We will be performing! There are a few other bands playing that night as well. The show is called Roots and Ruckus and it happens every Wednesday. [The song in the video is] from our EP Oh, These Urban Fences... After we put this video out, we will begin work on a new album.


Who are all those people in the promo graphic with words on their mouths? I think I’m seeing drag queen Flippe Kikee there.

They are some of the cast members from the music video. Flippe Kikee has a starring role! She was awesome.

What else is on the horizon?

I have a show with The Paisley Fields at Bowery Electric on February 28th, and we will be hitting the road in April for a short tour. Lots of exciting stuff planned for 2017.

Okay last question… What is one song that if you get one more request to play, you’re gong to throw the piano at someone?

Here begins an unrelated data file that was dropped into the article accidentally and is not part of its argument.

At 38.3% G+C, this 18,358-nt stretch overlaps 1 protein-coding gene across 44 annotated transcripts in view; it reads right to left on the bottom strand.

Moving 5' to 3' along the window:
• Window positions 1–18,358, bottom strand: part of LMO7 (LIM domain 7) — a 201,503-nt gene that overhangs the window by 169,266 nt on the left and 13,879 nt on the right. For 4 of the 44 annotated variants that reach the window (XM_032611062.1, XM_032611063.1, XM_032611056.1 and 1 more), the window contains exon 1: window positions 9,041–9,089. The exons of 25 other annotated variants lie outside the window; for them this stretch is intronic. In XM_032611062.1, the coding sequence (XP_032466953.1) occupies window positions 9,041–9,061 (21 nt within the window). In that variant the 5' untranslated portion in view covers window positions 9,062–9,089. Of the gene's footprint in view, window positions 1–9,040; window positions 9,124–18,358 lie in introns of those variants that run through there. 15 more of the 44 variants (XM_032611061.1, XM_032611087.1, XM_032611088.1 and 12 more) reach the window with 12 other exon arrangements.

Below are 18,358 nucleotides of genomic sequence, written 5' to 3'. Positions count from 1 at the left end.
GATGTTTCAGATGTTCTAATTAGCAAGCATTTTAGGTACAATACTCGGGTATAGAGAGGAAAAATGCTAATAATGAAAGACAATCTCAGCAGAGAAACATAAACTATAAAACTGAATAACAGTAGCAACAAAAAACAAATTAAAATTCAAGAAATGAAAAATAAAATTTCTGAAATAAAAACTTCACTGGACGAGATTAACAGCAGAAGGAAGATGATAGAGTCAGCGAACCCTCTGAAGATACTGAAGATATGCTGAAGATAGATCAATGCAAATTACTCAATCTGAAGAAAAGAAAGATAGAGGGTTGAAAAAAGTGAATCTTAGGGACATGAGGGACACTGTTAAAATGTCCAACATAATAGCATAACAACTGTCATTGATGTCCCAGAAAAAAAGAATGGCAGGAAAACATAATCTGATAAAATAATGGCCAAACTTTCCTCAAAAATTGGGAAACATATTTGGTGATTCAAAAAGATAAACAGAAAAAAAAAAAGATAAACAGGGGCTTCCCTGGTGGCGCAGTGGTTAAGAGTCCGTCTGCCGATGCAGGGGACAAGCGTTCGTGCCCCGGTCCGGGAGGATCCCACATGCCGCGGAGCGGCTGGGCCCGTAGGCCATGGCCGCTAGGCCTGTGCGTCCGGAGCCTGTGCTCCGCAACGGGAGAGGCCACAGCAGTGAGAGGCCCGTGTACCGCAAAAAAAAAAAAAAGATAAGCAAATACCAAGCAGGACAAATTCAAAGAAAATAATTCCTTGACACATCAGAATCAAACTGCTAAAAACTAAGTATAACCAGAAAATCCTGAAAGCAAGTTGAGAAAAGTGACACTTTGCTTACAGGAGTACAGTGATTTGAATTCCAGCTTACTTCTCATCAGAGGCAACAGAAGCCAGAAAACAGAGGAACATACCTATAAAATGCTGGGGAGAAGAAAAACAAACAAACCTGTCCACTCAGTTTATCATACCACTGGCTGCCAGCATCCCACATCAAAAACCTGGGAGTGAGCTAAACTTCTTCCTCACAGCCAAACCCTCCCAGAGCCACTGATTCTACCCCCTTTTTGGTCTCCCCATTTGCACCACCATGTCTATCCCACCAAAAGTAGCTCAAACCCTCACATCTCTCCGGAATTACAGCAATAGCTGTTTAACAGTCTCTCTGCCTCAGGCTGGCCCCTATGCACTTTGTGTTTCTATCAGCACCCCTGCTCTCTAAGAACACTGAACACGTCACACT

Hahahah! Don’t ask me to play “Seasons of Love!”

We’ll remember that the next we saunter over to ya! Thanks James!


James Wilson plays piano at Uncle Charlie’s on Tuesday and Saturday nights (8pm), and at the Monster on Thursdays for happy hour and late nights Friday and Sunday. His band The Paisley Fields will perform for their video release party at the Jalope Theater on January 25th (5pm), and a set at the Bowery Electric on February 28th (8pm). Click here for a full list of upcoming appearances. Follow James on Facebook, Twitter, Instagram and YouTube,  and check out The Paisley Fields’ website.